I have a bit of a tendency toward thinking about the morbid. As I type this, my black lacquered nails tap the keys furiously.
This morning I found out that a friend is in very critical condition. I’m thinking about death and about losing two legs and how the unconscious self recognizes the shearing off of self.
This all started with reading Stephen Mitchell’s translation of Rilke’s “Requiem for a Friend”. Upon reading this poem for the first time, I felt such a deep resonance with its direct addresses, its wanting to speak of the usually unspeakable. There is an intimacy and childlike pleading that occurs within its confines that plucks me like a string. Its beauty is tragic in a loss that feels without bottom. I am taking my time re-reading it and want to invest the time to get into the poet’s perspective of life after several months of not having that person in it. What does the five month mark look like? The 12 year mark?
As my father put it so eloquently, you get to a point where death is seen as a positive option. When you’re young, there is an interesting dichotomy of reckless immortality mingled with the delicacy of not being fully formed yet. You think or know you will get a chance to experience everything that is ours to enjoy before the final closing of the eyes. You think.
Poetry speaks to those unknowns; it blankets the chill of the uncertain by giving voice to the scary truths and possibilities that for some echo in the deepest chambers and for others are on the cusp of the line of vision, dictating how their steps play out.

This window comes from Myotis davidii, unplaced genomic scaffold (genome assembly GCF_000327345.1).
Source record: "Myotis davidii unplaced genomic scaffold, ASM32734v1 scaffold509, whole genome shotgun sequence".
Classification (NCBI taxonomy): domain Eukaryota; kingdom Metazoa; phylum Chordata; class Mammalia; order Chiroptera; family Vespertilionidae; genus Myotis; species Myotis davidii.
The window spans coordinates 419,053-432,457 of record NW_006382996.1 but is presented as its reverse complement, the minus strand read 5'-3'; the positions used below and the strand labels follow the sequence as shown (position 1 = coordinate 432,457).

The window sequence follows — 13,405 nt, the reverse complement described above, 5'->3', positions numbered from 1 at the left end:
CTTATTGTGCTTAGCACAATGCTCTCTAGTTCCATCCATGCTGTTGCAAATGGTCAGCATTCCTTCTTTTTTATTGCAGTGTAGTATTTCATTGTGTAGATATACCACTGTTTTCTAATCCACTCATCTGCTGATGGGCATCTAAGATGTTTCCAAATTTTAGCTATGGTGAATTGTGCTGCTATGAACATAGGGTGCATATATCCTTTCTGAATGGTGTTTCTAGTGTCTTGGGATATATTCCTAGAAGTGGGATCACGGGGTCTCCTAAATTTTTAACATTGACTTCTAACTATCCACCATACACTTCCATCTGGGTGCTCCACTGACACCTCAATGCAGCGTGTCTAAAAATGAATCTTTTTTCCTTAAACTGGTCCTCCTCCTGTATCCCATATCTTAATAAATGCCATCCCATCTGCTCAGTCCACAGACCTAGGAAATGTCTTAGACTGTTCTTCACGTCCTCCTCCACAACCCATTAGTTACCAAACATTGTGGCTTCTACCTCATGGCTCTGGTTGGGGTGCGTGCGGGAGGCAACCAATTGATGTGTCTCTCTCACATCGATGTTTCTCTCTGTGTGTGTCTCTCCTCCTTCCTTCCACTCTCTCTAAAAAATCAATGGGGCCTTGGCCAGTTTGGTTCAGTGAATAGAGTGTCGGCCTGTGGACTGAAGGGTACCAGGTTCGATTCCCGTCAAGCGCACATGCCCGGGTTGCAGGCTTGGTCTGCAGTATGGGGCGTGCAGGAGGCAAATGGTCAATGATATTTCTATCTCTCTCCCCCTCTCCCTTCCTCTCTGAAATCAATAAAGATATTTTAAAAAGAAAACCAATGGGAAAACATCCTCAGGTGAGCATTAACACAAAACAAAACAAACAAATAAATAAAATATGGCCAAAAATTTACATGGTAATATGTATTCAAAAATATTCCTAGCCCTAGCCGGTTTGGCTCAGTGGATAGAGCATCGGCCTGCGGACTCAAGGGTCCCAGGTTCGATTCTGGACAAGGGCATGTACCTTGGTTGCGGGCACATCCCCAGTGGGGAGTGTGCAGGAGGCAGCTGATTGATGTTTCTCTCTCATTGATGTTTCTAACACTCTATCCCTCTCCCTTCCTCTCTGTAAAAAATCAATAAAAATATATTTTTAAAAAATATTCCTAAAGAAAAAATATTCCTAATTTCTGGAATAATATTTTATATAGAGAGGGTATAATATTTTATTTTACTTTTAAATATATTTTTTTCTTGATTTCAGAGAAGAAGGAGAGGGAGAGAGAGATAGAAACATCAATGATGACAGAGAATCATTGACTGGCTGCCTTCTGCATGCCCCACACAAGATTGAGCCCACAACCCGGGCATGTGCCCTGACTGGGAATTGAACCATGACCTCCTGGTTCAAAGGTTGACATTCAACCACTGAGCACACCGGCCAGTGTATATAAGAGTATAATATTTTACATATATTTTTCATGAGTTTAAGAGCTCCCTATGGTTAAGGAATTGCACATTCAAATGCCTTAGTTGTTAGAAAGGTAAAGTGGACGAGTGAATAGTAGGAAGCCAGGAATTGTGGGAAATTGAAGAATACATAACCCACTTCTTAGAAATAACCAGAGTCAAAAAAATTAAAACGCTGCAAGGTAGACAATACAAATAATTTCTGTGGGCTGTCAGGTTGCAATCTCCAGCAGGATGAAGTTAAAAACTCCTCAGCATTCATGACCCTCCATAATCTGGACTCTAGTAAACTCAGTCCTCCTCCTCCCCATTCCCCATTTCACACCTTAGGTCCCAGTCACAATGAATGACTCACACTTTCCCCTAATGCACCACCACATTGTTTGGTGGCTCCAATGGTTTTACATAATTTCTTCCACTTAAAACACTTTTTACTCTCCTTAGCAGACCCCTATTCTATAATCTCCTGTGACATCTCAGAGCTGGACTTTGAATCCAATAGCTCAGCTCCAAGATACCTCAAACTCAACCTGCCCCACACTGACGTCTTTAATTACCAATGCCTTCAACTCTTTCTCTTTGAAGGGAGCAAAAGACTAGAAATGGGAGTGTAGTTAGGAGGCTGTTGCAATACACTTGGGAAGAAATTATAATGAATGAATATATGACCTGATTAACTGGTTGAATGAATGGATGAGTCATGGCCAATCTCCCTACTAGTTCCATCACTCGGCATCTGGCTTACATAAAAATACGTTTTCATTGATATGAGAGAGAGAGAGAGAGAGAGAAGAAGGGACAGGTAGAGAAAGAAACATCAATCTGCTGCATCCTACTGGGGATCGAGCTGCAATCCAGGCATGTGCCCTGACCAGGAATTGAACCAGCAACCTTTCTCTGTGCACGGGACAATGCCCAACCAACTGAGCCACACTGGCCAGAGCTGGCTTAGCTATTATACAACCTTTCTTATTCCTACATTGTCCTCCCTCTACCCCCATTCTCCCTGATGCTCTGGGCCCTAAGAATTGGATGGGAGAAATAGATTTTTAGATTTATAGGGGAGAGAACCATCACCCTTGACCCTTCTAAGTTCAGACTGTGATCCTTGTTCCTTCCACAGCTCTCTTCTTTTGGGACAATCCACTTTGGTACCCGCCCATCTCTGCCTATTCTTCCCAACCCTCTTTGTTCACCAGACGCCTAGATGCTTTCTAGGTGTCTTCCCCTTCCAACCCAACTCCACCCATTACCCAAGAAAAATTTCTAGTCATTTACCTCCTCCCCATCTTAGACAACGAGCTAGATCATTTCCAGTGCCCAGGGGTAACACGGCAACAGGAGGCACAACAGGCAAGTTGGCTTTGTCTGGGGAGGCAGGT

This translates to how faith works itself out, for me personally. I have a quote by Lesslie Newbigin on my desk that drives it home for me:
“I do not want to suggest that faith is easy. There are black hours when faith seems to die, when illusions seem true and the truth seems an illusion. But I know that they will pass, not because I have a firm grasp of Him, but because He has His grip on me and I know that I cannot evade Him. He is the living Lord, who was dead and is alive forevermore and has the keys of death and hell. I believe in Him: I can do no other.”
And so the best that I can come up with is to live in the potential of the day. To drill down in the poetry we need to fully realize this life. Rilke included.
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